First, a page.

Electronic Health Records Turn Doctors Away from Patients and Into Data Clerks

‘Big Brother in the Exam Room’ Author Twila Brase: EHRs Present Serious Problems and Perils—Perhaps the Most Significant, Patient Safety


ST. PAUL, Minn.—Electronic health records (EHRs) have infringed upon the patient-doctor relationship in innumerable ways, but none more glaring than how EHRs have turned doctors away from patients and into data clerks. 

It’s just the tip of the iceberg of how the mandated, government-certified EHR technology has negatively affected doctors and patients. 

Citizens’ Council for Health Freedom (CCHF) has released a new, groundbreaking book that exposes these EHR pitfalls. Written by CCHFpresident and co-founder Twila Brase, RN, PHN, and published byBeaver’s Pond Press, Big Brother in the Exam Room: The Dangerous Truth About Electronic Health Records” shows how and why Congress forced doctors and hospitals to install a data-collecting, command and control surveillance system in the exam room. It also includes the impact of EHRs on privacy, patient care, costs, patient safety and more, according to doctors and more than 125 studies. 

“EHRs present a plethora of serious problems and perils, but perhaps the most significant is patient safety,” said Brase. “Because of the EHR, doctors are focused on data entry rather than on their patients. In fact, doctors tell me that their critical thinking is limited because they are filling out fields and checking off boxes rather than truly listening to and communicating with patients. EHRs force doctors to change the way they think. In using EHRs, for instance, they must look through 250 options to find a specific billing code, then once the condition is located, they must find the option of how the doctor plans to treat it. This is a serious distraction that impedes on privacy, ethics and security.”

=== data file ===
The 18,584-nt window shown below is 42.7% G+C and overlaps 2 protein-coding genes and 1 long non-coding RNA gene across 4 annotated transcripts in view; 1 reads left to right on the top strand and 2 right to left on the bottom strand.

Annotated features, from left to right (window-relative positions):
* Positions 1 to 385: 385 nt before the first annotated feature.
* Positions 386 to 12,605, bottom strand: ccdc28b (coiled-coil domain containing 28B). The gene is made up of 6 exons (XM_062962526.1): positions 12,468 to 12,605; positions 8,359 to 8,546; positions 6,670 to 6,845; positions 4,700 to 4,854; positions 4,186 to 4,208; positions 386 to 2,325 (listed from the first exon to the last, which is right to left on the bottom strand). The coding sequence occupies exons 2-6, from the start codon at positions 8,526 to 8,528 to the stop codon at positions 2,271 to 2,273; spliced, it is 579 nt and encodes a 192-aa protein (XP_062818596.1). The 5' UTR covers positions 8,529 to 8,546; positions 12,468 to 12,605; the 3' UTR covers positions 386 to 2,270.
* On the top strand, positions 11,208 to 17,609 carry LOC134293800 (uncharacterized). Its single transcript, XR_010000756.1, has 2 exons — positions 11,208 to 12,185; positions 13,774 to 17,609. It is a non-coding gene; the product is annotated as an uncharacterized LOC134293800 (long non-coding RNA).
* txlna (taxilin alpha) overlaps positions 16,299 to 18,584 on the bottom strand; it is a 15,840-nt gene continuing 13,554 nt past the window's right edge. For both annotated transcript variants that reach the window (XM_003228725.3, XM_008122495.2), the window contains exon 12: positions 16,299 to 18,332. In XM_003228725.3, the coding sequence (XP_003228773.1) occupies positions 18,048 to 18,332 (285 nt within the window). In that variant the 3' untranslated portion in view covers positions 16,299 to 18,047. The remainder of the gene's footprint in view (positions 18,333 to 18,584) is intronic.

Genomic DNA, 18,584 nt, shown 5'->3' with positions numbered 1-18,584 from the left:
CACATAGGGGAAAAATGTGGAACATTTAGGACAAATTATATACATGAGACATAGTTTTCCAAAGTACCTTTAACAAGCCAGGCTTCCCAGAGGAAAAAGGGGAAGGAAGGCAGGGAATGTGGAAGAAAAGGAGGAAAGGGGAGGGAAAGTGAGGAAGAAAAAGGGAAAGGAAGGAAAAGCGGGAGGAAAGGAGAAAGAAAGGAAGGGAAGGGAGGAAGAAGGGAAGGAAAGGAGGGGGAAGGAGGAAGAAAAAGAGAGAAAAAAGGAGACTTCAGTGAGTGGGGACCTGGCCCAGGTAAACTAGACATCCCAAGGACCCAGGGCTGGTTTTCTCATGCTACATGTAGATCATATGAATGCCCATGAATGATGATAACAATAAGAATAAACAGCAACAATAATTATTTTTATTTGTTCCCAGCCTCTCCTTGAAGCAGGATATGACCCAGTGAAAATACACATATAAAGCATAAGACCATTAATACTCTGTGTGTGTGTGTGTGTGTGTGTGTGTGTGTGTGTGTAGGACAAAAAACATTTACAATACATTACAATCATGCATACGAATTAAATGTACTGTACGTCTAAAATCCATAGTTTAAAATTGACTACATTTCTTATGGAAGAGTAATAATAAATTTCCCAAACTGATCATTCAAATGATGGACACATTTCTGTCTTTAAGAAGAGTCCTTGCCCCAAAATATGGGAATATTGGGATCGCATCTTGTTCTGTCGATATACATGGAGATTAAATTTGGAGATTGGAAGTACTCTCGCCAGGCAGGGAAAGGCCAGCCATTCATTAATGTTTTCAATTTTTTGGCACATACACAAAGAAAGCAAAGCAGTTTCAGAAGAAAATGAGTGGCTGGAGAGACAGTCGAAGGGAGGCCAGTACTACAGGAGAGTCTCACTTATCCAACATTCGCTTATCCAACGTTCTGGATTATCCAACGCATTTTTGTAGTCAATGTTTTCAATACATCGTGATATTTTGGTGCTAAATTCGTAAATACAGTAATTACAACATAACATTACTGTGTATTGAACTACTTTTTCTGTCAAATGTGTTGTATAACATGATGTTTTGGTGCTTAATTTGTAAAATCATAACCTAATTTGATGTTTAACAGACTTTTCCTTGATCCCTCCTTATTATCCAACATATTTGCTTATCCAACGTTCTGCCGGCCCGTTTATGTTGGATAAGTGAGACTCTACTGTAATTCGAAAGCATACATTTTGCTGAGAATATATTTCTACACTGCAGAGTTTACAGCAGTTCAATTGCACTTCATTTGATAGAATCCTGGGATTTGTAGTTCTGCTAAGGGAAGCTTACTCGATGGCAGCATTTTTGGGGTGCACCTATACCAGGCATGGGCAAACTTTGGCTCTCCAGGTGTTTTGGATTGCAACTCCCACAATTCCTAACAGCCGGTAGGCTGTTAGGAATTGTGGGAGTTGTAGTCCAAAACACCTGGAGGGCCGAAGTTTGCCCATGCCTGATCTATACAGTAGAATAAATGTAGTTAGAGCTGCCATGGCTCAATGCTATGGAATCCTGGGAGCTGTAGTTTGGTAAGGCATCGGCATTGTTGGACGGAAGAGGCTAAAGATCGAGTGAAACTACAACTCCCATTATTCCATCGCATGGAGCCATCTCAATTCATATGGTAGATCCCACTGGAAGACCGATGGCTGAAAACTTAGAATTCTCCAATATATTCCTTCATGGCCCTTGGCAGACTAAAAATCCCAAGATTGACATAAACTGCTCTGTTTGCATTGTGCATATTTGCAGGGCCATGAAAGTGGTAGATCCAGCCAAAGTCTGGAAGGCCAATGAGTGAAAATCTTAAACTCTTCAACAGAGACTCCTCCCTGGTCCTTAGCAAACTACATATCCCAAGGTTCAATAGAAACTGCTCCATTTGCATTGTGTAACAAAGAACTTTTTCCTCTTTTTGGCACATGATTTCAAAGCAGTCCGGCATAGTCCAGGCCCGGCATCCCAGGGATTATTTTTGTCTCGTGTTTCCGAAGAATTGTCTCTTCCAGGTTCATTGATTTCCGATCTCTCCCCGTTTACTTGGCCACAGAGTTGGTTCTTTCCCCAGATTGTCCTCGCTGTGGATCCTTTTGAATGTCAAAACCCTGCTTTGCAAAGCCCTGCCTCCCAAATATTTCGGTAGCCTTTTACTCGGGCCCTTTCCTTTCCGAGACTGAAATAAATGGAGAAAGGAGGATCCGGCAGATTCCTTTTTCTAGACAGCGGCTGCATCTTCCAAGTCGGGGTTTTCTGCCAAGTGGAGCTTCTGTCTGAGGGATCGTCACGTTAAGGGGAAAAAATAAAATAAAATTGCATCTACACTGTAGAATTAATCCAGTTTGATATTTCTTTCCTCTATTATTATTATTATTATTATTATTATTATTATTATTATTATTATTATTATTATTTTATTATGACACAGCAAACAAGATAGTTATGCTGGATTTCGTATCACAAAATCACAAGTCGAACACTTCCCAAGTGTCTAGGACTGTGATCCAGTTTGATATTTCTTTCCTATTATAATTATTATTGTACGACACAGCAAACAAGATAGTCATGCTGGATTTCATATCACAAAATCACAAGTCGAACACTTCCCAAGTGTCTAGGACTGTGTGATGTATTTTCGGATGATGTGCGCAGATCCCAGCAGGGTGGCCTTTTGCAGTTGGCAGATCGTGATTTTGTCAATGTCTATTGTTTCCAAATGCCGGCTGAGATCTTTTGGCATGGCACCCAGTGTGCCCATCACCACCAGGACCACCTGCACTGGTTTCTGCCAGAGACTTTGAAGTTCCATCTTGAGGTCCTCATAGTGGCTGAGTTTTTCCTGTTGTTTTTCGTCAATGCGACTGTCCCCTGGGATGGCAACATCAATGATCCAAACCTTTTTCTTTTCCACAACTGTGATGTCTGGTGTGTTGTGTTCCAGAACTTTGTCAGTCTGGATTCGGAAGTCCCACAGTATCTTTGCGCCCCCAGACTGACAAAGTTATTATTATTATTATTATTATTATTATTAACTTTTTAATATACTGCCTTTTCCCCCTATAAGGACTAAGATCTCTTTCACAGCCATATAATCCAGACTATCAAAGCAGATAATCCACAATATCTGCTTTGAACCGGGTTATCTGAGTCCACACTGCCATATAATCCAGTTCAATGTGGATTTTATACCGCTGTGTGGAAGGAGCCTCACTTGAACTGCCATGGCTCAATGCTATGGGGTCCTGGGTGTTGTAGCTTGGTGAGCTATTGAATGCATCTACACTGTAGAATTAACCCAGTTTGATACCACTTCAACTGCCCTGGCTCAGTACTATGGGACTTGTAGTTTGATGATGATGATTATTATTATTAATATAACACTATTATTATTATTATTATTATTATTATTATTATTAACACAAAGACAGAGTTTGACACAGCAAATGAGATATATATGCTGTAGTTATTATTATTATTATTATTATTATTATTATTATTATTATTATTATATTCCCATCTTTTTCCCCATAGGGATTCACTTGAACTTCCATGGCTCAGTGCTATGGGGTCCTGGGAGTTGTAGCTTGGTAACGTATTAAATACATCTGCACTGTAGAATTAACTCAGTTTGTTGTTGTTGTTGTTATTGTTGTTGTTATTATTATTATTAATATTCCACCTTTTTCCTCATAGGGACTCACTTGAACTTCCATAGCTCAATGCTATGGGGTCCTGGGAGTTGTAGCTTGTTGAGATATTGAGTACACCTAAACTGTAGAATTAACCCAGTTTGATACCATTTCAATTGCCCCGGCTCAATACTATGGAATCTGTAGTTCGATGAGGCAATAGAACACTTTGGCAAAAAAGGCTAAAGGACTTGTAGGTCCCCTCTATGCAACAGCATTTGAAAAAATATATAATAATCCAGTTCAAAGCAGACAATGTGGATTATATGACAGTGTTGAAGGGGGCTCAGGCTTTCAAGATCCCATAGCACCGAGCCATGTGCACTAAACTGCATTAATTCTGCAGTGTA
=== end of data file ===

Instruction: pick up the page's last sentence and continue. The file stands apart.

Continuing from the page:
“Big Brother in the Exam Room,” available at Amazon.com and www.BigBrotherInTheExamRoom.com, brings light to the serious dangers lurking behind the government's $30 billion EHR experiment. This omnipresent technology shifts doctors’ attention from patients to paperwork—while health plans, government agencies and the health data industry profit. Likewise, patients who think the HIPAA “privacy” rule protects the confidentiality of their medical information will be shocked to discover it makes their medical records an open book.

“Big Brother in the Exam Room”also highlights how patient treatment decisions are controlled and tracked by the EHR; what specific steps back to freedom, privacy and patient safety are available; and why we must act now.

Scot Silverstein, M.D, a medical informatics specialist and independent EHR forensics expert, gave this endorsement for “Big Brother in the Exam Room.”

“Finally, a book that takes the approach to health ITthat my early medical mentor, cardiothoracic surgery pioneer Victor P. Satinsky, M.D., took towardsmedicine: ‘Critical thinking, always, oryour patient’s dead.’ The approach to health ITto date has usually been one of industry-led marketing puffery and ‘ignore-the-downsides, full-steam-ahead’ hyperenthusiasm,” Silverstein said. “The result has been loss of privacy and security, increased (not decreased) risks and costs, and loss of physician-patient autonomy to the computer—and the computer’s bureaucratic masters. In ‘Big Brother in the Exam Room,’ author Twila Brase ‘tells it like it is,’ namely, thatthe dreams of cybernetic medical utopia need to be dampened by the harsh master of medical reality.”

For more information aboutCCHF, visit www.cchfreedom.org, its Facebook page or its Twitter feed @CCHFreedom. Read more about “Big Brother in the Exam Room” here, and view the media page for CCHF here. For more about CCHF’s free-market, cash-based care initiative,The Wedge of Health Freedom, visit www.JointheWedge.comThe Wedge Facebook page or follow The Wedge on Twitter @wedgeoffreedom.

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